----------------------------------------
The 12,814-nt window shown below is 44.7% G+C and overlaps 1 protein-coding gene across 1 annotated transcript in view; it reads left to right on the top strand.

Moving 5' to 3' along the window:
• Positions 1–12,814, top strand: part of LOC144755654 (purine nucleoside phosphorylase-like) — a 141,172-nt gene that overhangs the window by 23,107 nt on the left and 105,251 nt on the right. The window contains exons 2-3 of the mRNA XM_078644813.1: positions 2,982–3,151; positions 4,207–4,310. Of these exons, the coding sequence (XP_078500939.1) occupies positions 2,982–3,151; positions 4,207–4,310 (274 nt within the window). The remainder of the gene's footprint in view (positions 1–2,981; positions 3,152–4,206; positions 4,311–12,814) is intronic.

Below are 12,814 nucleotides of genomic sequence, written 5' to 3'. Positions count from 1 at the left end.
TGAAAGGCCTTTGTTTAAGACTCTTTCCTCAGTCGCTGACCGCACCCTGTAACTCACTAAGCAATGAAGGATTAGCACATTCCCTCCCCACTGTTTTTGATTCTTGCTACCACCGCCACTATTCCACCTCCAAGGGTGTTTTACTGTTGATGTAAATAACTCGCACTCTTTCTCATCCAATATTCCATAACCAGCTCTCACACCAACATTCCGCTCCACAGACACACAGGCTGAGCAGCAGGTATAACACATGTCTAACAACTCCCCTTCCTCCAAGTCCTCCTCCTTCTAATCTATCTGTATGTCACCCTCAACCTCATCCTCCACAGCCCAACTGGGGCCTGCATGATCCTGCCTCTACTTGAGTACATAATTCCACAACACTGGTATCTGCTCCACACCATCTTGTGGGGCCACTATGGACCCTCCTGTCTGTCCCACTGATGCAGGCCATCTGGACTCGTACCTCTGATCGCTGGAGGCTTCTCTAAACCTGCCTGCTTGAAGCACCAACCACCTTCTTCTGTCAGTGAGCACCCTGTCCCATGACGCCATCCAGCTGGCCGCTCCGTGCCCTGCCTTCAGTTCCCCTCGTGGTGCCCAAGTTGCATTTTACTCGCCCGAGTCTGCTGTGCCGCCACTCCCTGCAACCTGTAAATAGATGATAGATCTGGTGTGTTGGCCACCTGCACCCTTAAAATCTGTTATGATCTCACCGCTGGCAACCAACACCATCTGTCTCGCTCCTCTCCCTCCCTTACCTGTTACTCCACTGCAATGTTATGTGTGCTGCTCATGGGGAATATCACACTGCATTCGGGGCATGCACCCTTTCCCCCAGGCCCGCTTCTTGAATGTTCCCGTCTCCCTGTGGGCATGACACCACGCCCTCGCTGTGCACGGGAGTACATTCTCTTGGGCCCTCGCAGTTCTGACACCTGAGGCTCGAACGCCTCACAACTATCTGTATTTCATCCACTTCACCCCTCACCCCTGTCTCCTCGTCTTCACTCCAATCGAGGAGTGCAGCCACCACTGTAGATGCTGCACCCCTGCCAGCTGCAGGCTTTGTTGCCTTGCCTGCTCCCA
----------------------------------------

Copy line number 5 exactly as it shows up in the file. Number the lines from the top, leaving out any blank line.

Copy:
TGAAAGGCCTTTGTTTAAGACTCTTTCCTCAGTCGCTGACCGCACCCTGTAACTCACTAAGCAATGAAGGATTAGCACATTCCCTCCCCACTGTTTTTGATTCTTGCTACCACCGCCACTATTCCACCTCCAAGGGTGTTTTACTGTTGATGTAAATAACTCGCACTCTTTCTCATCCAATATTCCATAACCAGCTCTCACACCAACATTCCGCTCCACAGACACACAGGCTGAGCAGCAGGTATAACACATGTCTAACAACTCCCCTTCCTCCAAGTCCTCCTCCTTCTAATCTATCTGTATGTCACCCTCAACCTCATCCTCCACAGCCCAACTGGGGCCTGCATGATCCTGCCTCTACTTGAGTACATAATTCCACAACACTGGTATCTGCTCCACACCATCTTGTGGGGCCACTATGGACCCTCCTGTCTGTCCCACTGATGCAGGCCATCTGGACTCGTACCTCTGATCGCTGGAGGCTTCTCTAAACCTGCCTGCTTGAAGCACCAACCACCTTCTTCTGTCAGTGAGCACCCTGTCCCATGACGCCATCCAGCTGGCCGCTCCGTGCCCTGCCTTCAGTTCCCCTCGTGGTGCCCAAGTTGCATTTTACTCGCCCGAGTCTGCTGTGCCGCCACTCCCTGCAACCTGTAAATAGATGATAGATCTGGTGTGTTGGCCACCTGCACCCTTAAAATCTGTTATGATCTCACCGCTGGCAACCAACACCATCTGTCTCGCTCCTCTCCCTCCCTTACCTGTTACTCCACTGCAATGTTATGTGTGCTGCTCATGGGGAATATCACACTGCATTCGGGGCATGCACCCTTTCCCCCAGGCCCGCTTCTTGAATGTTCCCGTCTCCCTGTGGGCATGACACCACGCCCTCGCTGTGCACGGGAGTACATTCTCTTGGGCCCTCGCAGTTCTGACACCTGAGGCTCGAACGCCTCACAACTATCTGTATTTCATCCACTTCACCCCTCACCCCTGTCTCCTCGTCTTCACTCCAATCGAGGAGTGCAGCCACCACTGTAGATGCTGCACCCCTGCCAGCTGCAGGCTTTGTTGCCTTGCCTGCTCCCA